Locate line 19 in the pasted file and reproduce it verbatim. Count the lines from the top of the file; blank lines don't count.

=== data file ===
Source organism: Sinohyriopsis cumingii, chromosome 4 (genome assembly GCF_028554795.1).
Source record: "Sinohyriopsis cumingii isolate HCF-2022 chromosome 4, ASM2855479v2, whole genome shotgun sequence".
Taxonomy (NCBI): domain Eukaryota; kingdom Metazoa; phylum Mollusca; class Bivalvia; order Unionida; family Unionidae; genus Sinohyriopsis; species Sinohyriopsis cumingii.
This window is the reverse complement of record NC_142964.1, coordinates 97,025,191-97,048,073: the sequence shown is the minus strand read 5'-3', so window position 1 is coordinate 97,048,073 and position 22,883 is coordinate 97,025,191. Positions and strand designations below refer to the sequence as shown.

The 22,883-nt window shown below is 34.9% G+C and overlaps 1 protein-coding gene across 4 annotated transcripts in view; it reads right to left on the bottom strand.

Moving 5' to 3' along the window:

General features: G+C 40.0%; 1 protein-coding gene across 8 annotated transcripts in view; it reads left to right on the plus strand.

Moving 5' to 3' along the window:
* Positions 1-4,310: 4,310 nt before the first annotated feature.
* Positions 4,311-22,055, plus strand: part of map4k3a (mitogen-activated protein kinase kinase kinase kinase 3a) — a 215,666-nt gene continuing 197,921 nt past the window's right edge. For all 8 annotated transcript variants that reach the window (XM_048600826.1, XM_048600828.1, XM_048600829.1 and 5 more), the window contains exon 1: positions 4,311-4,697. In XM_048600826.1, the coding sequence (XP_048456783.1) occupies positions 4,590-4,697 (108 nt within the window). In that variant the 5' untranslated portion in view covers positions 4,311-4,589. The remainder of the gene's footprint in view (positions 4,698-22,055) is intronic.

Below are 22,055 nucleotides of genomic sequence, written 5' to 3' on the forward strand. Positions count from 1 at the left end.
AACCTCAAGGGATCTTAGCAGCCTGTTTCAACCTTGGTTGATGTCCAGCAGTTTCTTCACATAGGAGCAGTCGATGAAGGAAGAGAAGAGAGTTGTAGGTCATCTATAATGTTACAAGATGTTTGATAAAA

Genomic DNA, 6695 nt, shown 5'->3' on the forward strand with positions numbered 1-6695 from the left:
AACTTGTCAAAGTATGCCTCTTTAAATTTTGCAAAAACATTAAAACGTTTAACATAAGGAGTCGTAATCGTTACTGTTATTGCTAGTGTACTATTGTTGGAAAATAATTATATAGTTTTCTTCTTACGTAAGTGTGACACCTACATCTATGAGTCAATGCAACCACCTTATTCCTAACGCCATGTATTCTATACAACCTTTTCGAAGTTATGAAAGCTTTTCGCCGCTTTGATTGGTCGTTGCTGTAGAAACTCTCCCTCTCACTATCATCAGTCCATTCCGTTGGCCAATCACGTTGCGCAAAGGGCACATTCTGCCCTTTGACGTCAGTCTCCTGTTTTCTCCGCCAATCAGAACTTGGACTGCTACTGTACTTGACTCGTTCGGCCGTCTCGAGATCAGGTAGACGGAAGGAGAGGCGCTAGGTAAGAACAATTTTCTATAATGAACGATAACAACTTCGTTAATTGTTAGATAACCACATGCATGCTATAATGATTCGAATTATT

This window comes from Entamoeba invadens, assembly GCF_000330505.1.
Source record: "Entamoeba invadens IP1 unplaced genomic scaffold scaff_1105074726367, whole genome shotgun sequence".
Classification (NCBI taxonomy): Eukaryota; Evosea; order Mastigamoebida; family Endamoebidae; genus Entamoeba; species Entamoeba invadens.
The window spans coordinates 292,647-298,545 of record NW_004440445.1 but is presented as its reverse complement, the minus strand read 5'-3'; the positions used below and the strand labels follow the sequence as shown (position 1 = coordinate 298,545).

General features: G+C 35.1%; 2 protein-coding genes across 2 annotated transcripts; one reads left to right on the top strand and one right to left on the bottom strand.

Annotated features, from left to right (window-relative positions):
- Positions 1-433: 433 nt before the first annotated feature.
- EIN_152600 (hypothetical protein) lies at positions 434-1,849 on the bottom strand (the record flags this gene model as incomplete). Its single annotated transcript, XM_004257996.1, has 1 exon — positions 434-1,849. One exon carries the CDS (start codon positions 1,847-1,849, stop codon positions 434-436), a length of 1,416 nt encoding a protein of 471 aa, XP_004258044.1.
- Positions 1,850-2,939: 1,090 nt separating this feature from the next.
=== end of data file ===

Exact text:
General features: G+C 35.1%; 2 protein-coding genes across 2 annotated transcripts; one reads left to right on the top strand and one right to left on the bottom strand.